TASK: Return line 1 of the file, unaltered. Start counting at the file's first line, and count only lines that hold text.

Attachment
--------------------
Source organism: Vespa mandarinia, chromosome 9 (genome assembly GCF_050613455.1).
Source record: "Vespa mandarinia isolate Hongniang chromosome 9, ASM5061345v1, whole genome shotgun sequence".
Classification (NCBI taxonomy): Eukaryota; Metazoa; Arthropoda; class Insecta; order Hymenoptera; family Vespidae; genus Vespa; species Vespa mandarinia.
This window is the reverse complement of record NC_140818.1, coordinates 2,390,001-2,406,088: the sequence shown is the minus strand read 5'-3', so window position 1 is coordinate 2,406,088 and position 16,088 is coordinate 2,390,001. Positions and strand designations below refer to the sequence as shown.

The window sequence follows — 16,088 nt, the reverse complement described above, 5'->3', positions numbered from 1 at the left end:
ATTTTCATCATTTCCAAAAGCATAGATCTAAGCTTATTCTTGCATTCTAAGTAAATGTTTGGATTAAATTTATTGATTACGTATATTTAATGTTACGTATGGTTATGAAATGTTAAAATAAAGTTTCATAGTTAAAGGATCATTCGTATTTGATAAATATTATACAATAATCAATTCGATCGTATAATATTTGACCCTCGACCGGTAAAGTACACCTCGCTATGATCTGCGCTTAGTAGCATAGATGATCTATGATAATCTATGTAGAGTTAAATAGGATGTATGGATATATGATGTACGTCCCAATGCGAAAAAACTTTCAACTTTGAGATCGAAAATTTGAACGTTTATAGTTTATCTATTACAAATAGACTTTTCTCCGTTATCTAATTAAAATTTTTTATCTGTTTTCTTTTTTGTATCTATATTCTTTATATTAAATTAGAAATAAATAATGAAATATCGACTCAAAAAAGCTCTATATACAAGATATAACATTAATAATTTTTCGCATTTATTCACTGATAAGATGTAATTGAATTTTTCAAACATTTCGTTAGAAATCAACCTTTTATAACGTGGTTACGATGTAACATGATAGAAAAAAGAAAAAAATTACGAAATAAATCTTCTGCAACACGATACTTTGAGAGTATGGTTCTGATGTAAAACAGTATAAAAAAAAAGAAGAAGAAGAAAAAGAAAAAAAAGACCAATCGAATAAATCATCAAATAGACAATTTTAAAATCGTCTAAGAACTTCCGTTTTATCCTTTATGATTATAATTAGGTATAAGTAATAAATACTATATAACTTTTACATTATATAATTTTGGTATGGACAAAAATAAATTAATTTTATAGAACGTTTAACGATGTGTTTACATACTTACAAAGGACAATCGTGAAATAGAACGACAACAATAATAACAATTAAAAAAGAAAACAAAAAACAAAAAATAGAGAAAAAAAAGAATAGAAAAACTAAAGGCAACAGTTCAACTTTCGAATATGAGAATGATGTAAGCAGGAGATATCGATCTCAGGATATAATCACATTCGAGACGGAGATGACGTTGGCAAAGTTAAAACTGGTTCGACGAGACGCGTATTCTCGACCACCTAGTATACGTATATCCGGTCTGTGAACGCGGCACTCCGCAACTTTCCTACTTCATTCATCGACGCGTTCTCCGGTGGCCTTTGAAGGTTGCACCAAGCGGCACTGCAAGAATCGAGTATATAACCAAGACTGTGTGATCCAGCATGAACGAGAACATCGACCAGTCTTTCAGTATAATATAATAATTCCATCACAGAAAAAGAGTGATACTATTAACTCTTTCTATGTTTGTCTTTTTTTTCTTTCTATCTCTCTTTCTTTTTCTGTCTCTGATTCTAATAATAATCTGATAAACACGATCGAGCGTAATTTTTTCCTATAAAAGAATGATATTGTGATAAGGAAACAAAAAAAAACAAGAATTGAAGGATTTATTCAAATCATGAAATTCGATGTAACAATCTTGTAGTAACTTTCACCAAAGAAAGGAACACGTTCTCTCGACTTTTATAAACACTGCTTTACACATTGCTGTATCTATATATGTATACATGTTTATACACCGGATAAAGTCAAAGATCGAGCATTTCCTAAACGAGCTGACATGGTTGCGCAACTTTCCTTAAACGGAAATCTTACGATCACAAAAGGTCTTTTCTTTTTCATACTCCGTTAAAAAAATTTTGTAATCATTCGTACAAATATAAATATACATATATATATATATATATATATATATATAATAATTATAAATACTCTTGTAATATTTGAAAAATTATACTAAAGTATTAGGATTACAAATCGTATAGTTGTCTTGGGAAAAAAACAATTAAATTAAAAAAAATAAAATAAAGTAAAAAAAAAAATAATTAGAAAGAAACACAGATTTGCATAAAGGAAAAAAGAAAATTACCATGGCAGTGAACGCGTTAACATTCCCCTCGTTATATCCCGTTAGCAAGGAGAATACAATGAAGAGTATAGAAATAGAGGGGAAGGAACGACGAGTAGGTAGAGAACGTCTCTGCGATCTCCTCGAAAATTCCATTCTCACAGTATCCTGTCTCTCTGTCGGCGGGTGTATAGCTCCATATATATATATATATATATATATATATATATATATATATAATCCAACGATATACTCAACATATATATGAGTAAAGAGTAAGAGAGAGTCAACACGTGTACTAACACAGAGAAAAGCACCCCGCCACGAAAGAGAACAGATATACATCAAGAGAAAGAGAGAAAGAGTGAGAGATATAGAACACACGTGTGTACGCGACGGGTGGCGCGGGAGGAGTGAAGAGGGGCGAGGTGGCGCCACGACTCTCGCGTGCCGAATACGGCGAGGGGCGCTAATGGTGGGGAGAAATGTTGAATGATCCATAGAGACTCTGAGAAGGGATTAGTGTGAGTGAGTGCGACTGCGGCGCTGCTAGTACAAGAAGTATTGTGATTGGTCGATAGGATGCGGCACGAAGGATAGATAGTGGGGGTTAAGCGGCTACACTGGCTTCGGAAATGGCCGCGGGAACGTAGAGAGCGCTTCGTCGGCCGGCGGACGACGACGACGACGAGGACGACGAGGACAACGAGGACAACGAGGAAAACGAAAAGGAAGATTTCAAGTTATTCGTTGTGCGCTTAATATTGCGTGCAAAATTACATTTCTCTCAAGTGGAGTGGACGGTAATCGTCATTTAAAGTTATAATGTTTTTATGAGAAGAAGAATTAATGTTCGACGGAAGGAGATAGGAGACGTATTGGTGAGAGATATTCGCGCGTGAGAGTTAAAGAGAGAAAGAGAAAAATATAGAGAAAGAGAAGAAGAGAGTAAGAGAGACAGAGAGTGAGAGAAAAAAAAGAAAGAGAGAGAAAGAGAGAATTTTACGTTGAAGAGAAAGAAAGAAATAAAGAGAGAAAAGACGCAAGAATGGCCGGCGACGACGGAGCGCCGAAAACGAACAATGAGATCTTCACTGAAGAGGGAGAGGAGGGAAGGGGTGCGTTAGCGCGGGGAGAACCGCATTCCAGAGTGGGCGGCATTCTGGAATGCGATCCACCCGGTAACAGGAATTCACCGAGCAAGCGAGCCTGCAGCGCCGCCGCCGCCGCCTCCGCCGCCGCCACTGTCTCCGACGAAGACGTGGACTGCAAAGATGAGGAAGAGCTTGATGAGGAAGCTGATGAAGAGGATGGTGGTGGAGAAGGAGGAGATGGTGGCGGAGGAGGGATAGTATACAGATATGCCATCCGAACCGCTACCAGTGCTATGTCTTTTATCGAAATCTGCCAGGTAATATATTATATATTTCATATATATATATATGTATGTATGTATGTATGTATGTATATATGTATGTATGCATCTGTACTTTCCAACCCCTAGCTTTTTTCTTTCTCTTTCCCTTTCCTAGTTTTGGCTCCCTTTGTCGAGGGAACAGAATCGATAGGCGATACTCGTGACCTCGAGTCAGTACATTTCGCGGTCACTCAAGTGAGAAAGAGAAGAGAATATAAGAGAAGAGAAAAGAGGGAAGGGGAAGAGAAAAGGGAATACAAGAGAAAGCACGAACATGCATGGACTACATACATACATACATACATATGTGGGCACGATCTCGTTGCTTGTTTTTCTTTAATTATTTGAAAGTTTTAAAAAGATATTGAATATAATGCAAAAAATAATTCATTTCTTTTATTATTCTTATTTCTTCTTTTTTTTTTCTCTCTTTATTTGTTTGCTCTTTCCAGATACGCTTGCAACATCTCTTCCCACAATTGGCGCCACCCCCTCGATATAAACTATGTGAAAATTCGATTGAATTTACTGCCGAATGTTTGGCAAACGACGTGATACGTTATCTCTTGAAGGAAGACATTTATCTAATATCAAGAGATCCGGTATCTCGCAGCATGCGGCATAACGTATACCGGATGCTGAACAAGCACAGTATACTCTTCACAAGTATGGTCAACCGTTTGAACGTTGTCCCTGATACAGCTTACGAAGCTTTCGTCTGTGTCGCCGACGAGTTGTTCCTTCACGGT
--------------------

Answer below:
Source organism: Vespa mandarinia, chromosome 9 (genome assembly GCF_050613455.1).